We also used the Color Master Pro controls to attempt to adjust the 52LX177's primary and secondary colors, but despite getting them much closer according to test patterns, when we watched regular program material the results were much worse. We're guessing the CMP values don't map correctly to real-time, full-motion video. In the end, we decided to leave this control off and suffer through the 52LX177's inaccurate green (see the Geek box below) and cyan. For our full user-menu settings, click here, or check out the Tips & Tricks section.
For comparison testing, we set the Toshiba up next to a few other HDTVs we had onhand, including the Pioneer PRO-FHD1and the Pioneer PDP-5080HD (both 50-inch plasmas), as well as the Sharp LC-52D64U, the Vizio GV42L (both 1080p LCDs), and the Panasonic TH-58PZ700U (a big 1080p plasma). We started with Pirates of the Caribbean: Dead Man's Chest on Blu-ray, courtesy of the Samsung BD-P1200 set to 1080i resolution.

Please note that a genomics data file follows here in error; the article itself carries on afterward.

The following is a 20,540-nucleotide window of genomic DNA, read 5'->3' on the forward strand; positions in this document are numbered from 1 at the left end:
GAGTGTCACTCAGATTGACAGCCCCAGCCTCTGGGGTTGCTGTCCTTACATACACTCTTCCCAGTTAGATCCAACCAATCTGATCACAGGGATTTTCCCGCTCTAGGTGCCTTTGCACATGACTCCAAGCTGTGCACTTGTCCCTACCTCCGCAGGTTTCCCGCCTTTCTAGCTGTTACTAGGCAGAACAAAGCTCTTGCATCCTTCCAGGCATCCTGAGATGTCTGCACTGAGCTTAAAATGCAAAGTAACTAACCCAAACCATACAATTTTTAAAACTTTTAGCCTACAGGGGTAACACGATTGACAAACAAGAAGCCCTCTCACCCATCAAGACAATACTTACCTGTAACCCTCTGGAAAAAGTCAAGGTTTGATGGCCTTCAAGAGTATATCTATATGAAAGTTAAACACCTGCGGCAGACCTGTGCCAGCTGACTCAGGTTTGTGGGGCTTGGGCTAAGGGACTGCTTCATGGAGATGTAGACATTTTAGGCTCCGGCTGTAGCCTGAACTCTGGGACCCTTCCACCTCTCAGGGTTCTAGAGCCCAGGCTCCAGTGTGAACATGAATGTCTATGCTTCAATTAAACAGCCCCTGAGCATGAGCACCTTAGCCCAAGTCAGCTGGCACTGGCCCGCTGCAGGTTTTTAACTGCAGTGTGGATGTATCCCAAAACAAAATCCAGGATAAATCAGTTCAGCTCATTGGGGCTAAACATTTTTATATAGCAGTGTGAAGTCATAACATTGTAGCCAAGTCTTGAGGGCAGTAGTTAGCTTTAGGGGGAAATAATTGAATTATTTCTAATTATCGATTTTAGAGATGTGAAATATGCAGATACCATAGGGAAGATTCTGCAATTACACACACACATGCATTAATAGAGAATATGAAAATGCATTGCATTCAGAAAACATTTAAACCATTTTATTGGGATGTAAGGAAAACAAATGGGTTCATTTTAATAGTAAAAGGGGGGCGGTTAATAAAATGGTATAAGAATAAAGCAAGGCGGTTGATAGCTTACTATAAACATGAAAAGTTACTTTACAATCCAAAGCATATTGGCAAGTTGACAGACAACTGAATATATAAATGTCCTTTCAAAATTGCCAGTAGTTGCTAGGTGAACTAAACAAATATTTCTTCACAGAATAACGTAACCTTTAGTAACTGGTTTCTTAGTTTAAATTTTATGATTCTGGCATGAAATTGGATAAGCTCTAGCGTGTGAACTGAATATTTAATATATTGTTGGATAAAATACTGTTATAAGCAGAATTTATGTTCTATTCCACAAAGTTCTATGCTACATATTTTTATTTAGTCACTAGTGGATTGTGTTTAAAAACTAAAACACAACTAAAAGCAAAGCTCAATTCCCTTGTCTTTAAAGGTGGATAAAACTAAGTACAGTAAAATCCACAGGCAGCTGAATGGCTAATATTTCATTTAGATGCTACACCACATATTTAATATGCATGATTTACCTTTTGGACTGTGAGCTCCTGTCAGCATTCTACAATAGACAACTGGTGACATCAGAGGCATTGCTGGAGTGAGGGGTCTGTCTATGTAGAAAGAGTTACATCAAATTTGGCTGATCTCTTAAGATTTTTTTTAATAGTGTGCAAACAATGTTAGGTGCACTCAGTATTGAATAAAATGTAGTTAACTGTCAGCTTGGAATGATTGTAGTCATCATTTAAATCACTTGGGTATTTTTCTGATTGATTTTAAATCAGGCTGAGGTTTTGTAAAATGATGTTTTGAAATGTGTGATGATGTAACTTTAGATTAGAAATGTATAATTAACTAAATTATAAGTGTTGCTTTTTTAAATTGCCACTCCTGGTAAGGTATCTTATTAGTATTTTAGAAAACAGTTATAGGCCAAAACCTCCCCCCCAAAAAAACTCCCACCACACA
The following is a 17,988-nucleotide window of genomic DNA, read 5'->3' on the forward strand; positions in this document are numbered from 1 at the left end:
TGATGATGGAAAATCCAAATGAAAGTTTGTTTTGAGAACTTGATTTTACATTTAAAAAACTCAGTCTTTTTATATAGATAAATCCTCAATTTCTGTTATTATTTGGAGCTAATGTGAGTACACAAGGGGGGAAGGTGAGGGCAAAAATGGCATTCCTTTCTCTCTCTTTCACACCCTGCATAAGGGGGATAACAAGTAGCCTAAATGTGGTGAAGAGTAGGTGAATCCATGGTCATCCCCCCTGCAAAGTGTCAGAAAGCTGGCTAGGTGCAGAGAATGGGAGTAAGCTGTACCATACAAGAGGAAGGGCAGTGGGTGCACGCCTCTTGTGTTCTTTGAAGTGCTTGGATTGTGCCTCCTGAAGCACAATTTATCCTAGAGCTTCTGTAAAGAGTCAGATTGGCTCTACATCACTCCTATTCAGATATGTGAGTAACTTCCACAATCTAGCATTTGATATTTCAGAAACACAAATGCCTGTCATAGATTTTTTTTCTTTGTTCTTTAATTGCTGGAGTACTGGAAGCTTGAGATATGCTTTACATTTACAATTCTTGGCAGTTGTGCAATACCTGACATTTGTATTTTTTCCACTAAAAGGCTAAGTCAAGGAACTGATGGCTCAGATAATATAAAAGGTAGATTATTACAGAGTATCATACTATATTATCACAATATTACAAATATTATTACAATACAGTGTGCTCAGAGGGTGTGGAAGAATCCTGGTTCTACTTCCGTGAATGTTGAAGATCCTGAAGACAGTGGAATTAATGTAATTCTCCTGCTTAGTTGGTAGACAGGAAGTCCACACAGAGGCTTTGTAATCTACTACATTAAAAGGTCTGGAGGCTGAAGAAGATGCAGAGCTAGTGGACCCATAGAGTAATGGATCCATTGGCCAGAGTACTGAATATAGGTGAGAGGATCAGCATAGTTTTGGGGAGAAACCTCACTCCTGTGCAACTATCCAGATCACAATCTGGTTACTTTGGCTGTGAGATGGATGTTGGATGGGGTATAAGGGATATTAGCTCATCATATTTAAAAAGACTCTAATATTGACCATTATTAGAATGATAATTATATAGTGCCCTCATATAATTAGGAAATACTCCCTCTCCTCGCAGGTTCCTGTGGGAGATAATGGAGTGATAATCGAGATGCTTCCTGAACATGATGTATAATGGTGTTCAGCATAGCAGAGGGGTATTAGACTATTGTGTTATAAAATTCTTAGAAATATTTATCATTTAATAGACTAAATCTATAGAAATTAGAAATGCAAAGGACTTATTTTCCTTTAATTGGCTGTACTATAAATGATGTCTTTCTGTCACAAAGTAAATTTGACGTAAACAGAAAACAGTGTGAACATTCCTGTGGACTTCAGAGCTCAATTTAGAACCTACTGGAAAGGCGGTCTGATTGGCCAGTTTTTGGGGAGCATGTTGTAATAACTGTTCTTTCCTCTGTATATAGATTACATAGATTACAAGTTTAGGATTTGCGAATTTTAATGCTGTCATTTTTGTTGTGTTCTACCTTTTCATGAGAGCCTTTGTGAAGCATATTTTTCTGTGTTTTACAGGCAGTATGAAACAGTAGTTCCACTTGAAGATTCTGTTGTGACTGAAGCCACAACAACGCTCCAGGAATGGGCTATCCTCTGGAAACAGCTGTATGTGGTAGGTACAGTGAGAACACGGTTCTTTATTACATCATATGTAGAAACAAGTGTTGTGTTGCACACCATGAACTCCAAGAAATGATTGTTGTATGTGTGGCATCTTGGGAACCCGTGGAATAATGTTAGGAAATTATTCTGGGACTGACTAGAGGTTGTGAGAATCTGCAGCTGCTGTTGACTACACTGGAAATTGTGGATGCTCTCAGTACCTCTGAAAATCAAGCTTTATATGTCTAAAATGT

The Toshiba performed well during dark scenes for an LCD, although black levels weren't quite as deep as those of the Sharp. The nighttime scenes aboard the pirate ship looked acceptably dark, and detail in shadows was relatively good with a realistic rise from black into shadow. We still missed some near-black details compared to those of sets such as the Pioneers and the Panasonic, such as the darkest parts of Jack's hair as he rises up from the seaborne coffin, but for an LCD, the Toshiba acquitted itself well in dark scenes.